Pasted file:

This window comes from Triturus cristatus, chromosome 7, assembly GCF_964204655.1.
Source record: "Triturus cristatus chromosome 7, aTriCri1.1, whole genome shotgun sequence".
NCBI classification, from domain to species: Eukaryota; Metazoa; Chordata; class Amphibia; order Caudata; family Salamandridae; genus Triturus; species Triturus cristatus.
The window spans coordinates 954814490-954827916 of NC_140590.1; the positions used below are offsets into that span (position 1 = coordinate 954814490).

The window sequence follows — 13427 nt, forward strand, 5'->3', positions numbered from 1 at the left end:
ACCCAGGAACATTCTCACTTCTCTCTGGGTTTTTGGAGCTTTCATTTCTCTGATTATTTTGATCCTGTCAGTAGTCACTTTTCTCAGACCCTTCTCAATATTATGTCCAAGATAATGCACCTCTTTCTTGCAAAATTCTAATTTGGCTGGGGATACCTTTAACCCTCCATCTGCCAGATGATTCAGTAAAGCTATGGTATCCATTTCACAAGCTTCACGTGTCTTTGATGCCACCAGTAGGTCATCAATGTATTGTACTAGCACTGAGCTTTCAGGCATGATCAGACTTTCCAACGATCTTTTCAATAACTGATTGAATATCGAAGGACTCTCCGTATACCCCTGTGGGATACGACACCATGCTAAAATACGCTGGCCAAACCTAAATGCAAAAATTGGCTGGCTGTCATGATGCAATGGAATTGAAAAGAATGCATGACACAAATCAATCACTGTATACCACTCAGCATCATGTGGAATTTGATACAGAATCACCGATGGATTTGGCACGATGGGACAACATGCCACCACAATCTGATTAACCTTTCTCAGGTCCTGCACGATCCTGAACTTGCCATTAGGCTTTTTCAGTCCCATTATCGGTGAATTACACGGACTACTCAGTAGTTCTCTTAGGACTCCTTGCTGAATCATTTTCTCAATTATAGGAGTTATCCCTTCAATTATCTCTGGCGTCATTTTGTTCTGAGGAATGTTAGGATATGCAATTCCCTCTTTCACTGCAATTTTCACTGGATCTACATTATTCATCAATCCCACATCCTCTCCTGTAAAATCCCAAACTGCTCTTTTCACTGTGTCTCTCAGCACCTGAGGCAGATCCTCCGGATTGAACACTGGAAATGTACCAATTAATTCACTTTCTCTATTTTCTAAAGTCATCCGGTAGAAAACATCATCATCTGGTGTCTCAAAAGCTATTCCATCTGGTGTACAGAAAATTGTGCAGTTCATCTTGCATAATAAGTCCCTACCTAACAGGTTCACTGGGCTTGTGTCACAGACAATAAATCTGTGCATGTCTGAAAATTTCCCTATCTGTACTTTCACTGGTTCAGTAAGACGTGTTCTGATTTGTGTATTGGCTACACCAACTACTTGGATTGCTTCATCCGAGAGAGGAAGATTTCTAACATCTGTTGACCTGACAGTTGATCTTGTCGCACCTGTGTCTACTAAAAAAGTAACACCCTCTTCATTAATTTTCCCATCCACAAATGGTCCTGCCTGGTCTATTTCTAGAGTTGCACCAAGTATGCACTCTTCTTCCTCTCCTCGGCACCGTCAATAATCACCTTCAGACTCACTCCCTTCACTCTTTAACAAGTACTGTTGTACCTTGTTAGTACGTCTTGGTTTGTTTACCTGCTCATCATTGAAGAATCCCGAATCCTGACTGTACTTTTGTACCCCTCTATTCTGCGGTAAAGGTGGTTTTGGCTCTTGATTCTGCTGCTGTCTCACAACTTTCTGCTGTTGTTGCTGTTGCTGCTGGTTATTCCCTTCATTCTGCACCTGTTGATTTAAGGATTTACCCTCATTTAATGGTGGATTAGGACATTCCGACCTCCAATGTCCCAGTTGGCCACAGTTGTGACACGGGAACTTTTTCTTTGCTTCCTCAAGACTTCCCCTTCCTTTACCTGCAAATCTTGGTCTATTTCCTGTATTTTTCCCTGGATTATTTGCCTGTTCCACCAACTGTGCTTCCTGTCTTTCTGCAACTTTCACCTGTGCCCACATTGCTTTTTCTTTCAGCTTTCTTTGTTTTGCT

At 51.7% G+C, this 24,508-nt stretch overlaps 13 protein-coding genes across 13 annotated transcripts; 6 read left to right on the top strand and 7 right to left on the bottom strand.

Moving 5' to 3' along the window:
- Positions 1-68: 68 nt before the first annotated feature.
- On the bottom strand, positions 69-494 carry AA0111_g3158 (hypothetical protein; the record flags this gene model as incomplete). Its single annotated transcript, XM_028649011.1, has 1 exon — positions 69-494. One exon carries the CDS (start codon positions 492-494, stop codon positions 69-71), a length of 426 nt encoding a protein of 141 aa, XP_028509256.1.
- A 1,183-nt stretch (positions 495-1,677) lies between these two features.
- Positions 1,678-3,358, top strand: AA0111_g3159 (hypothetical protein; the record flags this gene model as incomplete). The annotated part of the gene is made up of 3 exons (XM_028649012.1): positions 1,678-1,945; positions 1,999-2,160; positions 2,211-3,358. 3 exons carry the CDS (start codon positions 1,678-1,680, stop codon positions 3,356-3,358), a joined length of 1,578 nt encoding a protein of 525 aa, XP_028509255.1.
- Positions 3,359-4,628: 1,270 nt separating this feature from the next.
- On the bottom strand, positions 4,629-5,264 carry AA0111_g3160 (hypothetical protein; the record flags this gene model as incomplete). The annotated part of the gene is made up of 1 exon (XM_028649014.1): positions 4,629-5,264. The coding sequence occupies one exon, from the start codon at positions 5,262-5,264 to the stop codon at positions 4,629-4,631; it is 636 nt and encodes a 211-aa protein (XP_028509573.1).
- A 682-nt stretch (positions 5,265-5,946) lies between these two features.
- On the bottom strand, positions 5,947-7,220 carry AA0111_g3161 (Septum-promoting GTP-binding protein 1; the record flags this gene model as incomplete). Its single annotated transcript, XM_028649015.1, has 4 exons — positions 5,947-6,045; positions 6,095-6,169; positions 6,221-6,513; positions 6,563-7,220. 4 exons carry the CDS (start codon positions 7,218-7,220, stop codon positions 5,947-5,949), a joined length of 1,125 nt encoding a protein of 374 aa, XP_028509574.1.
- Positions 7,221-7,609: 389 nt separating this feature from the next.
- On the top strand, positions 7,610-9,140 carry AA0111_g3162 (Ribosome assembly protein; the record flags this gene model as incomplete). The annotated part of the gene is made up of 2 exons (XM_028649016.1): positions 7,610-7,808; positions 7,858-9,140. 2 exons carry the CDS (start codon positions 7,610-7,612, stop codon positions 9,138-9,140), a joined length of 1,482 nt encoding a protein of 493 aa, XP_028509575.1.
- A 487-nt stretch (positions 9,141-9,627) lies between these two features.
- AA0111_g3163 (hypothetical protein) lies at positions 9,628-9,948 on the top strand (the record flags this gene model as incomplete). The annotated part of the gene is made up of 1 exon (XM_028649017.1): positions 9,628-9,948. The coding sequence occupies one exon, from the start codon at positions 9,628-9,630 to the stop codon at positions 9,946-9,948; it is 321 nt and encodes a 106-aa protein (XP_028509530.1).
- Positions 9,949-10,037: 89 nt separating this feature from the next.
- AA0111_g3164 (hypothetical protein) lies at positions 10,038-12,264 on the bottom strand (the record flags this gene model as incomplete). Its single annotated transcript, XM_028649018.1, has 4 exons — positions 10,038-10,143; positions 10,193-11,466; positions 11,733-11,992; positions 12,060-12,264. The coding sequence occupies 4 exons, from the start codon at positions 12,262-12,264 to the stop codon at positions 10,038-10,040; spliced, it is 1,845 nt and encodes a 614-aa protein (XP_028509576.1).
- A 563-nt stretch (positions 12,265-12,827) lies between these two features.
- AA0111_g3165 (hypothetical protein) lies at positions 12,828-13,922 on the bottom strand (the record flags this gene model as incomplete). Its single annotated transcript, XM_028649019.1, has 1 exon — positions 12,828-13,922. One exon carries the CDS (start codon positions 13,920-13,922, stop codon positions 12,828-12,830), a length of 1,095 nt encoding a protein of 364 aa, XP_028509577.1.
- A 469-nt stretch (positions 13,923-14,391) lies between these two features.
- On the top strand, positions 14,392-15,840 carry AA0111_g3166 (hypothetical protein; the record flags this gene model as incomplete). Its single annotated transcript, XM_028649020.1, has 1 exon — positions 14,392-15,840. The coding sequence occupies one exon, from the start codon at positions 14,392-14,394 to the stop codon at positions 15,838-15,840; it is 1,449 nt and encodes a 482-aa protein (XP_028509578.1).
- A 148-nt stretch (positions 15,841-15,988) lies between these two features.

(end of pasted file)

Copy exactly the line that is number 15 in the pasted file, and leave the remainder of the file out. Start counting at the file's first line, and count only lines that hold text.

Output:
- A 682-nt stretch (positions 5,265-5,946) lies between these two features.